So S14 has become S7? Would it be too churlish to think that’s about the biggest political change we can expect “going forward” as they say?
Oh sure, the Lib/Labs will screw us over in different ways, but it’s tantamount to each of the political parties deciding which of the Titanic’s chairs they will re-arrange for us as they direct us towards the inevitable iceberg.
If I don’t agree with him on guns, I’m certainly with former Minnesota governor Jesse (the body) Ventura that political parties are proving to be a blight on western society because they’ve slowly but surely become corrupted.
Now wait a minute! I’m not simply being negative. I’ve thought this through from a long way out and it sends my blood pressure racing to watch Australia relentlessly following my script into a depression, a script that says without the necessary political action we’re about to put many Australians and their businesses onto the scrap heap, signifying the period of Nikolai Kondratieff’s fourth long wave since 1790.
Economists don’t believe the K-wave exists. They can’t, because it demonstrates their supreme impotency which came about when they threw out the classical handbook and began to conflate land with man-made capital. Almost to a man they now hold that the future is unknowable, and, as if to underline the point, Treasury has just announced a revenue write-down of $33 billion in a matter of months. And it aint going to get any better, guys! You can forget about that proposed surplus for financial year 2017!
How do I know this? How do I know any better?
Well, I understand how an economy works because I am both a Henry Georgist and a real estate valuer. I know Australia has to generate real wealth, not just blow up asset bubbles which only provide the pretense of wealth.
I know the tax regime has increasingly given a green light to rent-seeking and a red light to labour and capital since 1972; such that average real wages are now less than they were in 1972, and; such that the current level of household debt can no longer be repaid.
Most importantly, I know the difference between land values and land prices. I know what constitutes a bubble. And that bubbles burst.
However, it aint just me, anybody with an open mind knows something has to give, and in a big way, unless we act immediately to change our tax system to support all Australians, not just the privileged few.
A revolutionary change along the lines of Ken Henry’s excellent recommendations which will capture much more of our publicly-generated natural resource rents will certainly help us resist catastrophe. (Remember the original mining tax? Remember the all-in land tax?)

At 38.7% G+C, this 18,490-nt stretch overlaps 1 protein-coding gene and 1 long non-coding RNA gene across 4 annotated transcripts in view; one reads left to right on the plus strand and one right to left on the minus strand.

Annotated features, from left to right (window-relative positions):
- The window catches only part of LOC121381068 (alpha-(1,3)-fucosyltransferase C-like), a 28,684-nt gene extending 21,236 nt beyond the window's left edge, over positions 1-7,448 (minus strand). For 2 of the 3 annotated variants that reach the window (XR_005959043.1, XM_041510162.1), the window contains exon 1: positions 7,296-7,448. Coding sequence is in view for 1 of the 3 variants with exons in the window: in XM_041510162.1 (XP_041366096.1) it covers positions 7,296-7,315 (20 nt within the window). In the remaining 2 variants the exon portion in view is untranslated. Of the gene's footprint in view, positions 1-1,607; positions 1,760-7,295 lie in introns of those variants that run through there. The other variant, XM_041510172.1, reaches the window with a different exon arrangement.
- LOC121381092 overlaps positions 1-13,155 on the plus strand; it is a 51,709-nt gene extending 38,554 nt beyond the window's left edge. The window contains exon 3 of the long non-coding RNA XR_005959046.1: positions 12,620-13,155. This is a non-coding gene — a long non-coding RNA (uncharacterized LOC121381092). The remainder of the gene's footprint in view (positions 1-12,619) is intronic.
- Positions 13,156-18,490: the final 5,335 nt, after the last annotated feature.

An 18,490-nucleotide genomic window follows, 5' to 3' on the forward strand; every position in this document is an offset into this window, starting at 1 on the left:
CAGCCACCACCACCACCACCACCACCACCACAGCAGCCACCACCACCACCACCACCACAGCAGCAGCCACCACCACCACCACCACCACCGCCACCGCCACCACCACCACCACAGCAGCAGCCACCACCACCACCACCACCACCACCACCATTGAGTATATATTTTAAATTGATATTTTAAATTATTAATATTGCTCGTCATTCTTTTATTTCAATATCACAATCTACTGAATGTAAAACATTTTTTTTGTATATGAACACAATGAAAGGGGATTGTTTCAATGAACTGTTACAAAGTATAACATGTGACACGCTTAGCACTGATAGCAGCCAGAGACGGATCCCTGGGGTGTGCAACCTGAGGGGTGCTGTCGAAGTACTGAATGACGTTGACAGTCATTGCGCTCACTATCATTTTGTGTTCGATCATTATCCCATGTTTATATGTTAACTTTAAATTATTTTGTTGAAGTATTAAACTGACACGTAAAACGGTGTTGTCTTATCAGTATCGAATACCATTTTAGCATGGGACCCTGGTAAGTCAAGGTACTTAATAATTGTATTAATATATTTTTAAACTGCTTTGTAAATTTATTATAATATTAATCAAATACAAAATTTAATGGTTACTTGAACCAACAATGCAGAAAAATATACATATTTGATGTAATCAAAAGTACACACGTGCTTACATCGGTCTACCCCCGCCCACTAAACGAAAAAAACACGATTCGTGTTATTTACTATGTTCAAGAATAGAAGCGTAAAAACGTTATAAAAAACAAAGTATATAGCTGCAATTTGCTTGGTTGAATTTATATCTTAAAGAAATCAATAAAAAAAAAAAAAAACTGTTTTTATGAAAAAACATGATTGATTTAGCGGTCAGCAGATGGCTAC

But governments, ignorant of the overarching picture I’m able to paint because they believe their economic advisors, will most likely continue supporting the “big end of town”–banks and other rent-seekers– in a futile attempt to keep land price bubbles inflated, instead of properly managing their deflation.
Bubble in land prices, some may ask? Yes, take a look at this biggie. Some mistakenly say it’s caused by population growth and a concomitant shortage of land, but as I’ve divided the total land prices of Australia by our GDP that takes care of such overly-simplistic excuses.
You’ll see land prices got as high as three time our GDP because the tax system favours rent-seekers and fines creators of real wealth. This only assists the 1% and is quite wrong: full stop.
So, in the early 1990s I thought I’d create an index that would hit people between the eyes to make my point. What if I was to gather all Australia’s real estate sales, residential, commercial, industrial and rural, and divide their prices by our GDP for each year? Would the index confirm my analysis, I asked myself?
It does. You’ll note the current massive bubble from 1997 is well into its final deflation. Australian governments will usually change hands at the end of each real estate bubble as the change in the index closely approaches, or crosses below, the -25% mark. This one looks headed below the -50%!
Some people hold that the share market is the best economic indicator, but it’s not. You won’t have a recession or depression if the real estate market hasn’t burst first. It had in the mid-1920s: it hadn’t in October 1987.
Initially dubbed the “Barometer of the Economy” in a number of public addresses I’d given, my index morphed into the “Kavanagh-Putland Index” (or KPI) more recently, after I had secured the estimable mathematical assistance of Prosper Australia’s Dr Gavin Putland.
Don’t let Australia’s politicians know (because they won’t listen anyway) but there’s $1 trillion to be written off in the current real estate debt bubble before Australia can hope to emerge from the upcoming disastrous price-drop. It’s not at all shaping up well for Australian society. Unless, that is, as Professor Irving Fisher said before the US stock market collapse of 1929, we have reached “a permanently high plateau.”
If neither political party has the fortitude to press for the Henry Review panel’s recipe for reform of Australia’s terminally ill revenue regime, politicians of all stripes are likely to prove to be as delusional as Irving Fisher when he was faced with a real depression. This one’s as real as they get, so it’s not time for the political process to freeze!